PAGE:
Our hunger for the natural is everywhere. It is reflected in art: the philosopher Denis Dutton, in his book “The Art Instinct,” suggests that popular taste in landscape painting has been shaped by preferences that evolved for the African savanna. The appeal of the natural is also reflected in where we most want to live. People like to be close to oceans, mountains and trees. Even in the most urban environments, it is reflected in real estate prices: if you want a view of the trees of Central Park, it’ll cost you. Office buildings have atriums and plants; we give flowers to the sick and the beloved and return home to watch Animal Planet and the Discovery Channel. We keep pets, which are a weird combination of constructed things (cats and dogs were bred for human companionship), surrogate people and conduits to the natural world. And many of us seek to escape our manufactured environments whenever we can — to hike, camp, canoe or hunt.
Wilson emphasizes the spiritual and moral benefits of an attachment to nature, warning that we “descend farther from heaven’s air if we forget how much the natural world means to us.” But there are more tangible benefits as well. Many studies show that even a limited dose of nature, like a chance to look at the outside world through a window, is good for your health. Hospitalized patients heal more quickly; prisoners get sick less often. Being in the wild reduces stress; spending time with a pet enhances the lives of everyone from autistic children to Alzheimer’s patients. The author Richard Louv argues that modern children suffer from “nature-deficit disorder” because they have been shut out from the physical and psychic benefits of unstructured physical contact with the natural world.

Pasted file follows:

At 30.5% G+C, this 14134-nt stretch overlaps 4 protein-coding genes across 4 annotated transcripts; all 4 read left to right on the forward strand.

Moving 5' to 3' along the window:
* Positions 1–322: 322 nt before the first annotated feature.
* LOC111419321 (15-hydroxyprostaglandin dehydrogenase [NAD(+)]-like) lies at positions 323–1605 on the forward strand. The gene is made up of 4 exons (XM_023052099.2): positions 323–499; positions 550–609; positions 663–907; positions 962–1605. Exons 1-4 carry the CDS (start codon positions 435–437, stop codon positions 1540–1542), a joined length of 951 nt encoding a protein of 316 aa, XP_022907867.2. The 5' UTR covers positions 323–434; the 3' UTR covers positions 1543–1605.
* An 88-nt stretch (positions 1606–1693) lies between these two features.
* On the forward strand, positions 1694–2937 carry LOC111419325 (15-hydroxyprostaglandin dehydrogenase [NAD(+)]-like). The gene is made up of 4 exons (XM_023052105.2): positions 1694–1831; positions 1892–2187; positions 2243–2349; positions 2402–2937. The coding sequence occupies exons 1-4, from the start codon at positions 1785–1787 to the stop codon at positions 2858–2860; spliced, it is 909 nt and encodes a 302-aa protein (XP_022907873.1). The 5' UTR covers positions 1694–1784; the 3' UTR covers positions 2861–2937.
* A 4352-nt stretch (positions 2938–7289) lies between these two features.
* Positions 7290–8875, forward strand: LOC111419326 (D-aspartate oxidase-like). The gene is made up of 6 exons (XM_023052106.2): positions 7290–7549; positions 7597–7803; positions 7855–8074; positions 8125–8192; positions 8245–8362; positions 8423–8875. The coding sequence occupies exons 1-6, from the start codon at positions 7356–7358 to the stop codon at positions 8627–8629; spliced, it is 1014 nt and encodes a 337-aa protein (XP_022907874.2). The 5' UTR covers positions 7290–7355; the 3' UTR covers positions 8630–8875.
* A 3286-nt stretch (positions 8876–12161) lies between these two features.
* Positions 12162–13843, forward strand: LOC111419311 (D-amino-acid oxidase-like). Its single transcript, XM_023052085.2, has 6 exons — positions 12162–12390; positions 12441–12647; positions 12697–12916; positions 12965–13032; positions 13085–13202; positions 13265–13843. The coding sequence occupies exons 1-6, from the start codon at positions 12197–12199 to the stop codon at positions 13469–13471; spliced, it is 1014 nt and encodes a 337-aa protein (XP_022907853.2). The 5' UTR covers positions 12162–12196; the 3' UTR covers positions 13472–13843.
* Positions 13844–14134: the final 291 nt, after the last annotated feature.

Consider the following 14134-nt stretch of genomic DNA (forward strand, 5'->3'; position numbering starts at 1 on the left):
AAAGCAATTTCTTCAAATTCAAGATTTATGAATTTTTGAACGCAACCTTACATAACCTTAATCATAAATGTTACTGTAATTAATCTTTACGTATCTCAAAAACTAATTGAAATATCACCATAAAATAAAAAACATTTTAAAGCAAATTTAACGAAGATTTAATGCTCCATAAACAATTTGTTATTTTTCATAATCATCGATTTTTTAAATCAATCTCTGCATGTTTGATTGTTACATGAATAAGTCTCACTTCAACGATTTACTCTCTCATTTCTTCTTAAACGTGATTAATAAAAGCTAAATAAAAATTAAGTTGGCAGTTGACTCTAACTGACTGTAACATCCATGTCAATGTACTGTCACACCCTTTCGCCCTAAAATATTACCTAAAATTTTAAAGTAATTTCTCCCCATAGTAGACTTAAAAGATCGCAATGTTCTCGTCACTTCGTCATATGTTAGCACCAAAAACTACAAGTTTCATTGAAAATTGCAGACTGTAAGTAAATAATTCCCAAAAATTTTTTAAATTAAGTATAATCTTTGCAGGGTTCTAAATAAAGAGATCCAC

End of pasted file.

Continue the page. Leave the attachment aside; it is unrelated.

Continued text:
So the preservation of the natural world should be important to us. But how important? The psychologist Philip Tetlock has pointed out that many people talk about the environment as a “sacred value,” protected from utilitarian trade-offs — when the Exxon Valdez spilled nearly 11 million gallons of crude oil, 80 percent of the respondents in one poll said that we should pursue greater environmental protection “regardless of cost.” But he also points to the need to balance environmental concerns with social and political and personal priorities. (Few of these respondents would be willing to hand over their pensions for a more efficient cleanup of the Alaskan shoreline.) And even if we did value nature above everything else, we would still have to decide which aspects of nature we care about the most. You can see this in the debate over the creation of giant wind farms in the ocean or on hillsides. Proponents are enthusiastic about the cheap, green energy; critics worry about the loss of natural beauty and the yearly filleting of thousands of songbirds and ducks.